A Lifetime of Uncompromising Artistry: Yehudi Menuhin, Violinist, Conductor, Humanitarian
As we continue to explore modern violin virtuosos, this next artist is unarguably one of the greatest violinists of the twentieth century, and some would say, of all time. Yehudi Menuhin’s life and talent helped shape our culture, and his influence is still shaping lives today, seventeen years after his death. More than just an incredible talent, this artist, pedagogue, and patron exemplifies a life spent adhering to convictions of uncompromising excellence.
So much of Yehudi Menuhin’s remarkable life is well known. His memoirs, and the many biographical works that celebrate his achievements provide insight into how he developed his gift, how he handled fame at a very young age, and how he was able to create a lasting legacy.
Born in New York City on April 22, 1916, Menuhin’s parents had emigrated from Belorussia and became American citizen in 1919. Two years after Yehudi was born, his family moved to San Francisco. Incidentally, his rather ambiguously unique name (it means “Jew” in Hebrew) was given to him by his mother. While searching for an apartment, his mother, who was pregnant at the time, was affronted by blatant antisemitism and vowed that her child would be known for his race.
Menuhin began studying under Sigmund Anker when he was five years old, and stated lessons with Louis Persinger two years later. It didn’t take long for incredible gift and genius for music to emerge. His official website includes some of his personal observations about that time, saying “When I began, it was pure instinct” and “I was, in some ways, the pupil of Persinger’s abandoned dreams.” He made his first public appearance at the age of seven, and the following year, performed a full recital with Persinger that amazed the audience. In 1926, he made his debut at the Manhattan Opera House and also performed his first concerto with the San Francisco Orchestra.
By the time he was 11, Menuhin was steadily gaining international recognition. He debuted at Carnegie Hall with the New York Symphony Orchestra and in Paris with the Lamoureux Orchestra to jaw-dropping acclaim, having started learning under the tutelage of George Enescu. He states that it was at this age that he began to “dream of conducting an orchestra,” and in 1928, he made his first recordings for Victor (EMI), which initiated a relationship that lasted for almost 70 years.
At age 13, he was gifted the Prince Khevenhüller Stradavarious by Henry Goldman, and performed his first concerto in Berlin. Over the next few years, the Menuhin’s established family homes in both Basel, Switzerland and within the vicinity of Paris.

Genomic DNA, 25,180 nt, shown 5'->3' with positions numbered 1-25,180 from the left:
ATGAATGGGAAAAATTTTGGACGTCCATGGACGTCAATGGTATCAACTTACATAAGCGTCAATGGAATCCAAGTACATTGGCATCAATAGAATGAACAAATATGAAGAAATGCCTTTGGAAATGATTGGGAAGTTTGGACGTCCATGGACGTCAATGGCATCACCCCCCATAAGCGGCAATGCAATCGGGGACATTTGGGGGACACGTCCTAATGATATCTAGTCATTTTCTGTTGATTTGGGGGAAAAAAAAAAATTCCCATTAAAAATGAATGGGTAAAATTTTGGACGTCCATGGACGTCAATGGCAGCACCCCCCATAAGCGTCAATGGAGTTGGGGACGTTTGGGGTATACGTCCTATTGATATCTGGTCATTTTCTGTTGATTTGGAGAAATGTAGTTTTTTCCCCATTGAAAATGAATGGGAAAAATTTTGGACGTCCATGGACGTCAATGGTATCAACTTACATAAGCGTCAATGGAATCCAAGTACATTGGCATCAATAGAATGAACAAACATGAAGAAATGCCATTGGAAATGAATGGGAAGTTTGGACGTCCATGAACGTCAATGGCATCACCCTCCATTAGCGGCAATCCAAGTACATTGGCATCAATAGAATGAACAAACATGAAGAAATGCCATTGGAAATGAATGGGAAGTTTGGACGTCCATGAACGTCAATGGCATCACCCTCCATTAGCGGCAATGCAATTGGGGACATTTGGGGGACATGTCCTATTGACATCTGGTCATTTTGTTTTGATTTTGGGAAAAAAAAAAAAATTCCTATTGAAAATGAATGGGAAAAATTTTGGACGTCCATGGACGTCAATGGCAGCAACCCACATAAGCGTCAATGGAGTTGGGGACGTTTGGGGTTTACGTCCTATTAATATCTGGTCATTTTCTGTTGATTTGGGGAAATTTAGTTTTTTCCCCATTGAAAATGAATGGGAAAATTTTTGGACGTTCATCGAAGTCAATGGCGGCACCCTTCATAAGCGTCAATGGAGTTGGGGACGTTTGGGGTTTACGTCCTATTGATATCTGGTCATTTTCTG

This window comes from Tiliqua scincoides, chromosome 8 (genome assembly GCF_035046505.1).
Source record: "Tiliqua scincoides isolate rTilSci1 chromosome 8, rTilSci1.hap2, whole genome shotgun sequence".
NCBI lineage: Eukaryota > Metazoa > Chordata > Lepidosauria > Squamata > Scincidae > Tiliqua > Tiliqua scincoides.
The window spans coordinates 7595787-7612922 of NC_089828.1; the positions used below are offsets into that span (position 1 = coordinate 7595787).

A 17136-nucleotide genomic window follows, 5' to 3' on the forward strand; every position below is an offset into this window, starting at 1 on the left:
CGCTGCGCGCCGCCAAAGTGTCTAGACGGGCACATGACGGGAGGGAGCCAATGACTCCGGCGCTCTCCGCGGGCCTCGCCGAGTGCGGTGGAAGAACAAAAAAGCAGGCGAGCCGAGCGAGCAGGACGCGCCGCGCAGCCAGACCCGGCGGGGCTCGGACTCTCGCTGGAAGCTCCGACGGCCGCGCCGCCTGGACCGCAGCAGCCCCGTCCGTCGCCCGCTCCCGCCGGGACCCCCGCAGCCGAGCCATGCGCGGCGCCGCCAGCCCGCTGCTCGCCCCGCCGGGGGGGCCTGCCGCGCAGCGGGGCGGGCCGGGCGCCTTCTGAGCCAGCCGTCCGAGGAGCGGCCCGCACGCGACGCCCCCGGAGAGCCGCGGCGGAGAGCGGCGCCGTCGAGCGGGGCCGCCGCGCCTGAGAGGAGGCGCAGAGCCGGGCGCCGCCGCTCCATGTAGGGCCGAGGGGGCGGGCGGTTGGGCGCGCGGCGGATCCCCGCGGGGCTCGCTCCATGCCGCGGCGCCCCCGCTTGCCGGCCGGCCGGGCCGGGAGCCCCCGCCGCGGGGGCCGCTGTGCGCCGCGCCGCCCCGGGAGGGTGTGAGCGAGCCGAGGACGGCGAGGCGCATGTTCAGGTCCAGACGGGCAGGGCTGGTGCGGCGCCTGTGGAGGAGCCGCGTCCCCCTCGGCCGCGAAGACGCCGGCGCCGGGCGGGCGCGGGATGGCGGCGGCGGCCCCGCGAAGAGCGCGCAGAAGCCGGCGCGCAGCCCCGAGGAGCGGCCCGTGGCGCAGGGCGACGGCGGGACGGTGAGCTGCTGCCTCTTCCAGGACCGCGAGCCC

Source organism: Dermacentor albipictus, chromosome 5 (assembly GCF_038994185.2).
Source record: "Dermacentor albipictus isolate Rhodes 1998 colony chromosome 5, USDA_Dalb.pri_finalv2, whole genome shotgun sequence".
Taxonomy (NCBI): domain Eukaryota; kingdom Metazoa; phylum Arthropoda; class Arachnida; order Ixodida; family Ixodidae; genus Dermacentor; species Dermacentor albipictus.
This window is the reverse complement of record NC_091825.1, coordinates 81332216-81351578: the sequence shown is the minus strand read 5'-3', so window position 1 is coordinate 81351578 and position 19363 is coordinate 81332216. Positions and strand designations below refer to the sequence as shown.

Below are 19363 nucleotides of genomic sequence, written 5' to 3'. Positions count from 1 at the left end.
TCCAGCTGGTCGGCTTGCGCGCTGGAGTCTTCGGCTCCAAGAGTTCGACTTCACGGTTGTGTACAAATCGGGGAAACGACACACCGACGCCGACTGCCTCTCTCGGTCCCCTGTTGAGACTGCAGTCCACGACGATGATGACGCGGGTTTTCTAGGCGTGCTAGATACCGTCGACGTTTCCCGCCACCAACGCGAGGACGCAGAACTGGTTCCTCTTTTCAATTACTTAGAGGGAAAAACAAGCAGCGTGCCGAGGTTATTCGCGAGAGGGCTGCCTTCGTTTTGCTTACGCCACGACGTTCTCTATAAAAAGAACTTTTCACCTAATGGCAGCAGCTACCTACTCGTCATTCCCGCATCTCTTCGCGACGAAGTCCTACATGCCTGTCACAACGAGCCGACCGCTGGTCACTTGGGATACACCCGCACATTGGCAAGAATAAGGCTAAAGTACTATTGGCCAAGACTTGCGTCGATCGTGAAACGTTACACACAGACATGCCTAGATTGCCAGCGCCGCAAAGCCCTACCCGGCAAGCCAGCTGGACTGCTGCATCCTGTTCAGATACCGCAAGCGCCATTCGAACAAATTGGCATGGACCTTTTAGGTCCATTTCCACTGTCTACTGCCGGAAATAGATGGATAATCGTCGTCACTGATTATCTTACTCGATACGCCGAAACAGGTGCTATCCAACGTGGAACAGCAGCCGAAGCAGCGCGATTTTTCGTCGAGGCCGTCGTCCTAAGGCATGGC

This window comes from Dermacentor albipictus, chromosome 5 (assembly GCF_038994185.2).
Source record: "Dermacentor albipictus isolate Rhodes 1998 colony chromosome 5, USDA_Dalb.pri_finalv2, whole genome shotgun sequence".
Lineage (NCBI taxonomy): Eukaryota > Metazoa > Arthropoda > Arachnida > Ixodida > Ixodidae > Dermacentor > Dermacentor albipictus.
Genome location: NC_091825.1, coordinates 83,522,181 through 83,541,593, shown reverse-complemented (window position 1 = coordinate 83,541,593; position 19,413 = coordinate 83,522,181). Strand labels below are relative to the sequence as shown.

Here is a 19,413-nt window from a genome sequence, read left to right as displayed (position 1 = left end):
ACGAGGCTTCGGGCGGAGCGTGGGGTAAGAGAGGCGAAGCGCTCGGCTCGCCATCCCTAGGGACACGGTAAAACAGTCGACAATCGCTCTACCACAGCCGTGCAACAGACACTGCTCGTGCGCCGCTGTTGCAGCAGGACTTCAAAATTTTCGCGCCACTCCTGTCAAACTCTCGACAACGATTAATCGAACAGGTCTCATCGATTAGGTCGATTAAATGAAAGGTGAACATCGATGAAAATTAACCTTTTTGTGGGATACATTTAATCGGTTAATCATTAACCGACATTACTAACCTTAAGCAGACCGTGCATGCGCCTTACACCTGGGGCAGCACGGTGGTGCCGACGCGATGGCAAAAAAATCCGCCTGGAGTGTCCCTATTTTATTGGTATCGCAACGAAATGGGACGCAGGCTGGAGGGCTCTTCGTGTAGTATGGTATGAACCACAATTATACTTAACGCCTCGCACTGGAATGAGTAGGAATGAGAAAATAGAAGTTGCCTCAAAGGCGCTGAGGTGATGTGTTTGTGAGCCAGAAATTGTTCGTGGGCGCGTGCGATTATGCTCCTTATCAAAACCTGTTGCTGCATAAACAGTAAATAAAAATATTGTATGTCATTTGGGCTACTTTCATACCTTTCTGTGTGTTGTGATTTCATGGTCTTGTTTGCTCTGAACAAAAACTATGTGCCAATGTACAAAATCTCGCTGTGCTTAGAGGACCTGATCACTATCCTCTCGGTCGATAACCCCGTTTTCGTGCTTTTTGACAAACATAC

Menuhin’s career was a lifelong pursuit of music, and over the next two decades he would perform with countless orchestras and professionals around the globe. However, when the US entered the Second World War, Menuhin used his talent to entertain allied troops, performing more than 500 concerts as well as for the liberated cites and survivors of concentration camps in Europe.
- Yehudi Menuhin plays Beethoven violin concerto
- "Ave Maria"/"Flight of the Bumble Bee" (1943), the film, Stagedoor Canteen
During the 1950’s, he appeared in South Africa, India, and Japan, discovering yoga and sitar music. He performed in Israel, despite threats. And, it was also during this time that he began to become more involved with teaching. He began holding classes in Fontainebleau in 1954, and he established the Gstaad Festival and Bath Festival Orchestra in ’57 and ’59, repesctively.
In 1963 he established the Yehudi Menuhin School in London and was made an honorary knight of the British Empire in 1965, which would be changed to a life peer appointment twenty years later.
- J.S. Bach - Triple Concerto / Sir Yehudi Menuhin, Igor and Valery Oistrakh, Second movement, Moscow Symphony Orchestra
- "Violin Concerto No 3" Mozart Violin Concerto No 3 in G Major, KV 216 by Mozart (rehearsal & performance)
Menuhin’s deep conviction and the ability he had to focus every particle of his energy and mental capacity on his playing is evident when you watch or hear him perform. Indeed, his movements look effortless and relaxed, but the sound he produces is invigorating and alive. After his first concert in Berlin (when he was 13), his biographer Humphrey Burton recorded a remark that Albert Einstein, who was in the audience tearfully said, “the day of miracles is not over… Our dear old Jehovah is still on the job.” And, that is exactly how you feel when you hear Menuhin; it’s a blessing to the world.
The competitions and schools he established have become well-known and highly respected throughout the world, they include the International Menuhin Music Academy, International Yehudi Menuhin Foundation, and others. This much beloved artist’s legacy will continue to enrich our lives and our culture for years to come.